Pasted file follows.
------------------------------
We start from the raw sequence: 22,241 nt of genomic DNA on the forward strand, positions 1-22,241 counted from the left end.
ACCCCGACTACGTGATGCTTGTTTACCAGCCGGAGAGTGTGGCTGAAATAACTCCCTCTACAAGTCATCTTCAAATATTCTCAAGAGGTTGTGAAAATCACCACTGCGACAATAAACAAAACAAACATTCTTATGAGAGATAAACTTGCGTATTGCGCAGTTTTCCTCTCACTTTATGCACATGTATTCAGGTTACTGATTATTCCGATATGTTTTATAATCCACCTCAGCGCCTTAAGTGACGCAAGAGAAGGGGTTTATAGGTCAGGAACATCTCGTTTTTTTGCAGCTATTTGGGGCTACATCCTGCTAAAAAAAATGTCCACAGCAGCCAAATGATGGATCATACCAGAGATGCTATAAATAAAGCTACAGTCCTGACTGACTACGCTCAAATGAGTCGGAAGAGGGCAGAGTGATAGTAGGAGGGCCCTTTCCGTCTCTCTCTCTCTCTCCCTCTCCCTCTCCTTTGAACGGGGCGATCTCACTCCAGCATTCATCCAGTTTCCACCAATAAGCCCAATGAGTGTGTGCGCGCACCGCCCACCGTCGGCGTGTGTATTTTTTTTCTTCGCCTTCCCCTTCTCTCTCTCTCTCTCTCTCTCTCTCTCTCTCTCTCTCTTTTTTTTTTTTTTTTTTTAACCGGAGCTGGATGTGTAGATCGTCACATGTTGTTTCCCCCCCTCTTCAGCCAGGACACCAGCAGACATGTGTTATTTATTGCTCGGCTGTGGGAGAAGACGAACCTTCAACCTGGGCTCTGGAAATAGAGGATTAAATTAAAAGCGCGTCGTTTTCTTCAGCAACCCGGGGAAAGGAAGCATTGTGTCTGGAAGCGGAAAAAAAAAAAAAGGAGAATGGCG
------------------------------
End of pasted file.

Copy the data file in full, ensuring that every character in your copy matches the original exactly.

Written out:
We start from the raw sequence: 22,241 nt of genomic DNA on the forward strand, positions 1-22,241 counted from the left end.
ACCCCGACTACGTGATGCTTGTTTACCAGCCGGAGAGTGTGGCTGAAATAACTCCCTCTACAAGTCATCTTCAAATATTCTCAAGAGGTTGTGAAAATCACCACTGCGACAATAAACAAAACAAACATTCTTATGAGAGATAAACTTGCGTATTGCGCAGTTTTCCTCTCACTTTATGCACATGTATTCAGGTTACTGATTATTCCGATATGTTTTATAATCCACCTCAGCGCCTTAAGTGACGCAAGAGAAGGGGTTTATAGGTCAGGAACATCTCGTTTTTTTGCAGCTATTTGGGGCTACATCCTGCTAAAAAAAATGTCCACAGCAGCCAAATGATGGATCATACCAGAGATGCTATAAATAAAGCTACAGTCCTGACTGACTACGCTCAAATGAGTCGGAAGAGGGCAGAGTGATAGTAGGAGGGCCCTTTCCGTCTCTCTCTCTCTCTCCCTCTCCCTCTCCTTTGAACGGGGCGATCTCACTCCAGCATTCATCCAGTTTCCACCAATAAGCCCAATGAGTGTGTGCGCGCACCGCCCACCGTCGGCGTGTGTATTTTTTTTCTTCGCCTTCCCCTTCTCTCTCTCTCTCTCTCTCTCTCTCTCTCTCTCTCTCTTTTTTTTTTTTTTTTTTTAACCGGAGCTGGATGTGTAGATCGTCACATGTTGTTTCCCCCCCTCTTCAGCCAGGACACCAGCAGACATGTGTTATTTATTGCTCGGCTGTGGGAGAAGACGAACCTTCAACCTGGGCTCTGGAAATAGAGGATTAAATTAAAAGCGCGTCGTTTTCTTCAGCAACCCGGGGAAAGGAAGCATTGTGTCTGGAAGCGGAAAAAAAAAAAAAGGAGAATGGCG